Unity and resolution needed on the Ukrainian crisis |

Allied unity – and, more profoundly, determination – is key to convincing Russian President Vladimir Putin that the cost of invading Ukraine is too high to bear.

Ukraine should also be allowed to choose its own direction. As a free and independent state, the nation cannot be forced into Russia’s sphere of influence, which is the end goal that Putin’s bet to strengthen his troops seems to be pursuing.

So far, all is well for those who oppose the Kremlin coercion. Unlike the recent Allied dysfunction exposed when President Joe Biden consulted very little with NATO countries as the United States accelerated exits into Afghanistan, the United States and its European partners appear aligned with it. Ukraine.

Biden portrayed this unified approach relatively well when he warned Putin in a video conference last week of severe sanctions from the West if Russia, which already split Crimea in 2014 and aided and abetted the West. separatists in parts of eastern Ukraine in the following years, was to fully invade the region with the 100,000 or more troops he amassed along the border.

Unlike the relatively lukewarm response to the Crimean crisis, these sanctions, which may include the cancellation of the Nord Stream 2 pipeline to Germany, could profoundly destabilize the Russian economy (and therefore lower Putin’s approval ratings. among the Russians, which seems to be an important subtext of the Putin-fabricated foreign crisis). NATO would also send more forces to Eastern Europe and more military materiel to Ukraine to help push back Russian troops, which could still overwhelm outdated Ukrainian forces.

What Biden did not and should not promise is to deploy US or NATO troops to fight the Russians directly; such a large-scale conflict between the first two nuclear powers could turn catastrophic. But the nuclear issue may only be heating up: On Monday, a Russian deputy foreign minister said his country could deploy intermediate-range nuclear missiles in Europe in response to his belief that NATO was planning the same thing, an accusation rejected by the alliance. (These deployments were banned by a 1987 treaty from which the United States withdrew in 2019.)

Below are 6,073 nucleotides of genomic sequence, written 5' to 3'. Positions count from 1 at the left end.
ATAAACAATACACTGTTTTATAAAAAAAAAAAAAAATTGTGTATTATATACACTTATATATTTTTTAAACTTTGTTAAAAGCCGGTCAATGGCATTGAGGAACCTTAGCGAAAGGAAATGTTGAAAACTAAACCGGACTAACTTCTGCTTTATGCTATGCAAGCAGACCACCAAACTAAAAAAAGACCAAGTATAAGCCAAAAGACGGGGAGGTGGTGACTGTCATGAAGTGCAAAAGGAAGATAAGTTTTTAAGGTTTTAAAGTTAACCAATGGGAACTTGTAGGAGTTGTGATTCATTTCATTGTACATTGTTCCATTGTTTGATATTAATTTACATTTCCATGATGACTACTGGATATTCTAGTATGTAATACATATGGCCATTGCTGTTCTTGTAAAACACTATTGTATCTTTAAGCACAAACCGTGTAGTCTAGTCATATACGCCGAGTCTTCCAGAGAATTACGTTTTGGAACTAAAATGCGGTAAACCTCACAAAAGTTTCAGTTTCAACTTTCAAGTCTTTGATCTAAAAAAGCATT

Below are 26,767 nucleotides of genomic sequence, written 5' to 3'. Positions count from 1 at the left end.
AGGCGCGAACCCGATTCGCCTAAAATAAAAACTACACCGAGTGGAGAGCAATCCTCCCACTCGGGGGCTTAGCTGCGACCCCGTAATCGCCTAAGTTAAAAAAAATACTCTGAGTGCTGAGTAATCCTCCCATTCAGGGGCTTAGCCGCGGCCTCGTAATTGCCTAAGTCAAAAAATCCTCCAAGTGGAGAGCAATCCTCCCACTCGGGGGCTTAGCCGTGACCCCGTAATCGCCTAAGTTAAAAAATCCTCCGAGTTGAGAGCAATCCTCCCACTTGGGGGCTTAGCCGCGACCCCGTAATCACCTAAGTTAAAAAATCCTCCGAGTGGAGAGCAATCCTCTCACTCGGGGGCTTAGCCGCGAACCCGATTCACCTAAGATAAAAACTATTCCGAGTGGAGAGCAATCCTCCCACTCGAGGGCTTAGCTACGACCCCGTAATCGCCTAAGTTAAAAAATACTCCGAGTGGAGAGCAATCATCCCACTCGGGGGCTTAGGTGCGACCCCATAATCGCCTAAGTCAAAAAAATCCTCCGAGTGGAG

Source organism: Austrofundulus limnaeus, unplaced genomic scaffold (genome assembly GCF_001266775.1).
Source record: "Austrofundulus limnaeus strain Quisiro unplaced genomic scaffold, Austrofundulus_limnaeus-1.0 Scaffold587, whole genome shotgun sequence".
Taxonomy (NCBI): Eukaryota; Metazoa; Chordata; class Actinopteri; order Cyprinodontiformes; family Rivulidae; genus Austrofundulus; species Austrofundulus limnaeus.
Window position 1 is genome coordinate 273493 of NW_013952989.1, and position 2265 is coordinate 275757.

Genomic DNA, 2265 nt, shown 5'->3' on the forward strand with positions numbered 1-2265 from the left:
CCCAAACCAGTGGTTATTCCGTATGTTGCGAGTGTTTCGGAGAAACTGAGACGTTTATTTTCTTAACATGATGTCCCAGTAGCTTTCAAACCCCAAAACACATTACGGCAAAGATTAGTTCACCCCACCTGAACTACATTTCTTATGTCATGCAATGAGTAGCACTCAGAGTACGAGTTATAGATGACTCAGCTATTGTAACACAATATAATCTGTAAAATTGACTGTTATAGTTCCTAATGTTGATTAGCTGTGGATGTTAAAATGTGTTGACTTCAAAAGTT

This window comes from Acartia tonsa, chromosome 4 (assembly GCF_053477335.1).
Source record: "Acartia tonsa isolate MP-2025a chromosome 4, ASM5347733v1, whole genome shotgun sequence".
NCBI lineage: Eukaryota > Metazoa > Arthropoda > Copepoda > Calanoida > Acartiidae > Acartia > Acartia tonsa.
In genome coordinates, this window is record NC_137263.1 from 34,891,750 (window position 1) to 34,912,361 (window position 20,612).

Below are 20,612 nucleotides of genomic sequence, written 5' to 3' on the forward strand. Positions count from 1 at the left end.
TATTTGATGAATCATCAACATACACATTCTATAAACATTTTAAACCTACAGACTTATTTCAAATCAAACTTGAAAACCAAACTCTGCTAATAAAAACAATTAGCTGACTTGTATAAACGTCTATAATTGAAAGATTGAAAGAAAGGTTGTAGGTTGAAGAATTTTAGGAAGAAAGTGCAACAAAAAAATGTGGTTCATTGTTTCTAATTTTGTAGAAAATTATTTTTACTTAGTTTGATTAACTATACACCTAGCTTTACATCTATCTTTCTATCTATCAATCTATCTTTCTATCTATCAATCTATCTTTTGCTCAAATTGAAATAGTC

Biden, rightly, did not over-promise Putin’s demands, including legal guarantees that NATO would not expand eastward. That decision should be up to Ukraine (and Georgia, for that matter) and NATO to negotiate. A 2008 deal to do just that is still stalled, but according to opinion polls in Ukraine the desire to do it has never been higher. And no wonder, given the Russian aggression that goes far beyond and before Crimea.

While it is possible for Russia to attack, the likelihood is relatively low, told columnist John E. Herbst, the US ambassador to Ukraine from 2003 to 2006. “I don’t think he will invade because the risk of invasion is high for him in part because the US response to this threat has been swift and strong, ”said Herbst, now senior director of the Eurasia Center at the Atlantic Council.

Herbst, however, added that Putin had already secured a few concessions, including the Biden summit and a European security dialogue, as well as some minor amendments to the National Defense Authorization Act that was the center of the debate on Capitol Hill. Hill last week.

It is in the interests of the United States, Herbst said, to adhere to principles widely accepted by the international community, including “the right of countries to choose their own domestic and foreign policies, their rights of sovereignty and ‘territorial integrity’. Accessing the Kremlin’s quest for a veto (even though Ukraine and Georgia are far from being members of NATO) “is clearly not in the interest of the United States.”

On Sunday, the G-7 backed these principles with a strongly worded warning of “massive consequences” and “high costs” should Russia invade. It is useful, but Moscow will watch for Western hesitation. The same will be the case for Beijing regarding its warmongering towards Taiwan.

Now is the time for Democratic allies to prioritize diplomacy, but not betray countries that have the right to choose their own future.

– Editorial Board of Star Tribune

Star Tribune Editorial Board

Christi C. Elwood